We're created the Cloud, it's got a vast number of risks and dangers but we insist that everyone has the right to carry one around, either concealed or over their shoulder. The article is just documenting its design features. Sure, the hackers are doing bad things but everyone needs access to the Cloud don't they?

A well regulated Cloud, being necessary to the security and profits of large companies, the right of the people to keep and bear access, shall not be infringed.

Looking for a home off-world? Take your pick: Astroboffins estimate there are nearly 6bn Earth-likes in the Milky Way

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Angel

Call and ask for help

Maybe if a world that was never hit by an asteroid hears us then they will send a big spaceship to pick us up, probably piloted by a T-Rex (not Marc Bolan). Be careful though, it might only accept travelers who are chocolate coated to make a nice snack when they arrive on the new Earth-like world.

Now you've done it: Cyber attack targeted Australian brewery 'n' dairy biz Lion

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And old Billy the system administrator, the first time in his life, why he's gone home cold sober to his darling wife. He walks in the kitchen, she says you're early Bill dear, but then he breaks down and tells her the pub's got no beer. - Slim Dusty

IBM blames 'external' network provider, incorrect routing, traffic flood for its two-hour cloud outage

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Happy

We'll find out on Friday

El Reg will probably post an anonymous answer describing the issue ... maybe the PFY's phone battery was down to 60% so he plugged the phone into a USB on the back of main router and nudged the network fibre cable out of the socket?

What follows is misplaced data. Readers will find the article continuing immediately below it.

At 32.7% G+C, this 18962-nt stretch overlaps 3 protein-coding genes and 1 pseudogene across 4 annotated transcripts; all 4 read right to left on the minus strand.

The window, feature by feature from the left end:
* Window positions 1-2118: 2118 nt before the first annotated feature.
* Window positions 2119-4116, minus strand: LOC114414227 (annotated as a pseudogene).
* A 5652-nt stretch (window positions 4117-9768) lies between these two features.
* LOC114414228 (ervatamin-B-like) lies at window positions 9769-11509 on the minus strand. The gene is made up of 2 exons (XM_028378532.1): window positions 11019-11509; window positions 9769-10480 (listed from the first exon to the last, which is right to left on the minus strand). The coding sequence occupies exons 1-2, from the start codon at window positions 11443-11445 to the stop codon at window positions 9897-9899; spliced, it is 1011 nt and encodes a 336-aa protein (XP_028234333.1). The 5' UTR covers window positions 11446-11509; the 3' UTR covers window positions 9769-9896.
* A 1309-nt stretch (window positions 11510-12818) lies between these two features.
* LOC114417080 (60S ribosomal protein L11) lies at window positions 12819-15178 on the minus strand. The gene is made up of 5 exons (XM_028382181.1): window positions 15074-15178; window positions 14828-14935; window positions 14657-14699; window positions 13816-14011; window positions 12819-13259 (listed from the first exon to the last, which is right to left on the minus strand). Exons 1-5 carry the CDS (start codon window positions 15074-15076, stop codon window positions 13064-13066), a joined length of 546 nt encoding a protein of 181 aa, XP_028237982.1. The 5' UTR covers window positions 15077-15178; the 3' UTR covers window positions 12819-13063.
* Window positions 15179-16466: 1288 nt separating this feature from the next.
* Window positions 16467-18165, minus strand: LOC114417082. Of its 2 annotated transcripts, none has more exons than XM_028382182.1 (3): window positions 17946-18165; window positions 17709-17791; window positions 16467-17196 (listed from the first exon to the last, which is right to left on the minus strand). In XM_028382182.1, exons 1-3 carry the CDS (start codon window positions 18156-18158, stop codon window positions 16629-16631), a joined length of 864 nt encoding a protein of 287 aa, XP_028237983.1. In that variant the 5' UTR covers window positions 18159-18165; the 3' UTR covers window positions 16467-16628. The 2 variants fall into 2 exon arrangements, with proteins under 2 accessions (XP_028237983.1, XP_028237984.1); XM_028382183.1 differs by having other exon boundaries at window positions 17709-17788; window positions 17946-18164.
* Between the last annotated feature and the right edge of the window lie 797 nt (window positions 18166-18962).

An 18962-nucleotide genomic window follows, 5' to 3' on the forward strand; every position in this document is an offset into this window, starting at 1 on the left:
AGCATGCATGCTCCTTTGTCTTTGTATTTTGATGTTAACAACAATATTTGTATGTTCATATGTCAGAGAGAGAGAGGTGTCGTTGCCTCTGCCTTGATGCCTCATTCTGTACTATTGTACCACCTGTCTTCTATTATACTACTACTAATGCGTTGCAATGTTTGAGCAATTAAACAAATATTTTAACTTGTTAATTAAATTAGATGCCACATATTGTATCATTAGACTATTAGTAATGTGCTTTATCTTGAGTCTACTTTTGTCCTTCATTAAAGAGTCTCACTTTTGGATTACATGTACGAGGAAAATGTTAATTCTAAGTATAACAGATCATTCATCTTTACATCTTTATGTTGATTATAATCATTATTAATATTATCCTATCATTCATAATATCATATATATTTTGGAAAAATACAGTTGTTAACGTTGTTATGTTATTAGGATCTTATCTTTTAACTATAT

Scottish cops dangle £6m for help understanding 160TB treasure trove of structured and unstructured data

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This will not help

It sounds like they want to replace detectives with AI - they think it's easy to use AI to catch the criminals even if AI can't accurately identify them.

Yeah, great start after sacking human hacks: Microsoft's AI-powered news portal mixes up photos of women-of-color in article about racism

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Happy

Re: Be afraid

You're right, I'll get BRAZIL out and watch it tonight.

Singapore to distribute wearable contact-tracing device and won't rule out making it compulsory

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Re: Care and maintenance

Put it on top of your phone if you are in the US and don't want the phone company track you too.

Play stupid games, win stupid prizes: UK man gets 3 years for torching 4G phone mast over 5G fears

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Unhappy

He used the wrong excuse

/joke

Three years in jail for burning the wrong mast - OK sure, it was stupid but maybe he should have just told the court that he was doing it to check his eyesight?

The mast was just a little issue really when compared to burning an entire country by being stupid and worrying more about your popularity than peoples lives.

IBM quits facial recognition because Black Lives Matter

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Thumb Up

Re: Good on IBM

I agree - the whole world western is facing the possibility of a change at the same level that we saw back in the 15th and 16th centuries, hopefully a restructuring of society towards universal better attitudes and behavior. The potential for any corporation (remember that in the US corporations are "people" too) that moving to the attitude that doing good is better than just making a profit and buying a few islands from the natives for the owners holiday home.

It's interesting that these changes are now possible, and that the Renaissance (a massive change in the Western world) was a result of the world recovering from the Black Death.